Bacevich, a retired U.S. military officer who is now a professor of international relations at Boston University and a prolific writer on military issues, sets out to explain the attacks on the World Trade Center and the Pentagon as a form of “resistance” to America’s imperial pretensions. At least since World War II, he writes, Washington has pursued “a well-defined grand strategy.” Except for rare lapses into candor, the true face of this strategy has been masked by leaders who “profess to believe” in “peace and development, democracy and human rights” but whose real purpose has been “to preserve and, where both feasible and conducive to U.S. interests, to expand an American imperium.” From one administration to the next, U.S. policies have reflected “a single-minded determination to extend and perpetuate American political, economic, and cultural hegemony . . . on a global scale.”

Of the various forms of American “hegemony,” it is the economic that for Bacevich takes pride of place. Acknowledging an intellectual debt to the leftist historians William Appleman Williams and James Beard, he argues that “economic expansion abroad, best achieved by opening the world to trade and foreign investment, [is] a precondition of America’s own well-being and therefore the centerpiece of U.S. strategy.” And here is the root of present-day conflict: “Although Americans take it as a given that the United States should benefit disproportionately from the spoils, . . . to others the logic of this arrangement is not self-evident.” Some, like Pope John Paul II, express their demurral in moral terms. Others, like Osama bin Laden, resort to less conscionable methods.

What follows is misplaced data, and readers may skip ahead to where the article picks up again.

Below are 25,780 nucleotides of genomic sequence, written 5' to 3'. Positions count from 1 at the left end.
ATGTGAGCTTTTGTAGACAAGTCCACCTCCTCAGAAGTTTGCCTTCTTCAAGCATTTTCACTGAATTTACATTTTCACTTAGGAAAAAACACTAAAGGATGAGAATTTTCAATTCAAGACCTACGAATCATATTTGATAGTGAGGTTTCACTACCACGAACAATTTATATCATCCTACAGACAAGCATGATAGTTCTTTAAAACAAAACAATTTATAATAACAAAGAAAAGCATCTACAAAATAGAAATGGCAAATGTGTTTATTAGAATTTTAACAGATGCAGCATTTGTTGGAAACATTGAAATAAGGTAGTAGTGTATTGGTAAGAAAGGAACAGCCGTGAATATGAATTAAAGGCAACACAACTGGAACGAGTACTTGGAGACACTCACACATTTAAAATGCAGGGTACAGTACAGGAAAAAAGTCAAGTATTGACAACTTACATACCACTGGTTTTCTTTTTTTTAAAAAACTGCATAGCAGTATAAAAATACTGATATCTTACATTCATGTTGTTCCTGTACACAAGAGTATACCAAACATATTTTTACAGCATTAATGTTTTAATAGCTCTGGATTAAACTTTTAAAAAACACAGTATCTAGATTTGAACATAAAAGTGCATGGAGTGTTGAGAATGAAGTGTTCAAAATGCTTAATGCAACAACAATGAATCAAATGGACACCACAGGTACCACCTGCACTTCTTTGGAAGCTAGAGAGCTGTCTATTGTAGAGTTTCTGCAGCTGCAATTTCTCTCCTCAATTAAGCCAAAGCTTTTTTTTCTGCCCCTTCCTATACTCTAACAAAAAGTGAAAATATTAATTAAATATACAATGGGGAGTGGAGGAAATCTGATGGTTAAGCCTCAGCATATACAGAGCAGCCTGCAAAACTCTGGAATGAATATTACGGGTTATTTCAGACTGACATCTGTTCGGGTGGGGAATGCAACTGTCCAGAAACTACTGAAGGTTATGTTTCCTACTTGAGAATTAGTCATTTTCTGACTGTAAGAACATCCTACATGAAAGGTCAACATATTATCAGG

But the last laugh, according to Bacevich, is on bin Laden. In the end, he succeeded only in handing American leaders, and in particular George W. Bush, the excuse they had been seeking to justify their continued projection of power:

In calling for war not just against al Qaeda but against terror everywhere, Bush succeeded in articulating something that had eluded policymakers since the collapse of the Soviet Union deprived the United States of a readily identifiable enemy: a compelling rationale for a sustained and proactive use of American power on a global scale as a necessary protective measure.

And so, with bin Laden as unwitting catalyst, “America today is Rome, committed irreversibly to the maintenance and, where feasible, expansion of an empire.”